11. Spaniel are... Spanish?
While the breed has been developed mostly in the UK and America, spaniels are said to have originated in Spain, according to the Encyclopedia Britannica. The word "Spaniel" may have come from the Old French word espaigneul, which meant Spanish dog.
12. Good with other dogs
While some breeds are best as only dogs, Cocker Spaniels are sociable and friendly, making them suitable dogs to have as part of a pair or trio (or more, we won't judge). While it is often down to the individual dogs, the easygoing temperament of the Cocker Spaniel makes them good with their canine friends and strange dogs alike.
We have to talk about Cocker Spaniel eyelashes. While not every dog will have the amazing, Disney Princess-style sweeping lashes that you sometimes see, Cockers tend to have long luscious lashes that add to their soft, sweet looks.
Due to their high levels of intelligence, Cocker Spaniels are wonderfully trainable. If you find the right motivation (food, toys, or praise) your Spaniel is likely to astonish you with how quickly they pick up new commands and remember complex routines.
15. Double coat
Cocker Spaniels have something called a double coat. While this means they do shed year-round (get yourself a good vacuum cleaner), their overall shedding levels are moderate. They will need regular grooming and it's best to brush them every day to prevent their long silky coats from getting matted or tangled.
If you're a fan of hiking, the Cocker Spaniel might surprise you with how easily they can keep up with you. Despite their small size, Cockers are high-energy dogs who can keep their pace up for miles due to their origins as sporting dogs. Traditionally, a working Cocker would spend all day out with their master tracking and retrieving game, so they tend to have pretty big reserves of energy.
Is there anything the Cocker Spaniel can't do? Originally bred as a sporting dog, the Cocker Spaniel is a great all-rounder, able to retrieve game from water, land, and thick brush. While you might not be a fan of hunting, these skills can be honed in your Spaniel with a simple ball or frisbee.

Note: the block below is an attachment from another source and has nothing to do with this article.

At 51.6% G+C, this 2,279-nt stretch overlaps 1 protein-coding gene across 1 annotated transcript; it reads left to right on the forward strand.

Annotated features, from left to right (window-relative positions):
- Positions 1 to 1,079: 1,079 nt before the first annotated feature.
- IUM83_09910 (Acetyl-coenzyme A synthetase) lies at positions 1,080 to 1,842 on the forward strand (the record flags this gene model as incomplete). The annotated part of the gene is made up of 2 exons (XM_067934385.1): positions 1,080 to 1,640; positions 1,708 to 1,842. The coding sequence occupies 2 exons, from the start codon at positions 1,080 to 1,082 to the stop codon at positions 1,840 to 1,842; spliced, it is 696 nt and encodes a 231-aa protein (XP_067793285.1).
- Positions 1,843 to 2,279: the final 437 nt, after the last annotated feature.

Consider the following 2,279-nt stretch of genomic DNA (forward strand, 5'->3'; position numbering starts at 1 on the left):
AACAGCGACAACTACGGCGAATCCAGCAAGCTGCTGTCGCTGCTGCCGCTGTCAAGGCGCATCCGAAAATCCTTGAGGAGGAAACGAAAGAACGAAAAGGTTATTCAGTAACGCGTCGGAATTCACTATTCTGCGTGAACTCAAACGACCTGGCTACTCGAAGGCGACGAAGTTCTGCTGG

18. Cancer detection
Now this one truly does make the Cocker Spaniel special. The first cancer-detecting dog was a Cocker named Tangle (what a great name!) A 2004 study had dogs sniffing samples to see if they could identify which samples contained cancer. Tangle started out with a 56% success rate for identifying cancer, which increased to 80% as he gained experience.
19. Crufts success
The English Cocker Spaniel is the most successful breed ever at the dog show Crufts, with Cockers winning the title "Best in Show" seven times since the prize's beginning in 1928. Best in Show is awarded to the dog that best adheres to their breed standards, as opposed to comparing them to other competing dogs.
No matter their environment, Cockers somehow seem to thrive, which is why so many are employed by the police force and airport security staff. Once your Cocker has figured out what he is supposed to do, he will easily complete tasks that are asked of him even if they have a high level of complexity.
21. They aren't slobbery
While some people enjoy a dribbly dog, we tend to find the permanent strings of drool hanging from some breeds' mouths a bit of a turn-off. Thankfully, Cockers aren't big on drool and won't leave puddles about the house (although their favorite chew toy might get a bit damp).
22. Medium shedding
While their double coats are fairly high maintenance, you'll find that Cockers don't shed nearly as much as other breeds. If you keep on top of their grooming and brush them often, you'll find that you can catch most of their loose hair before it falls and collects in a corner somewhere.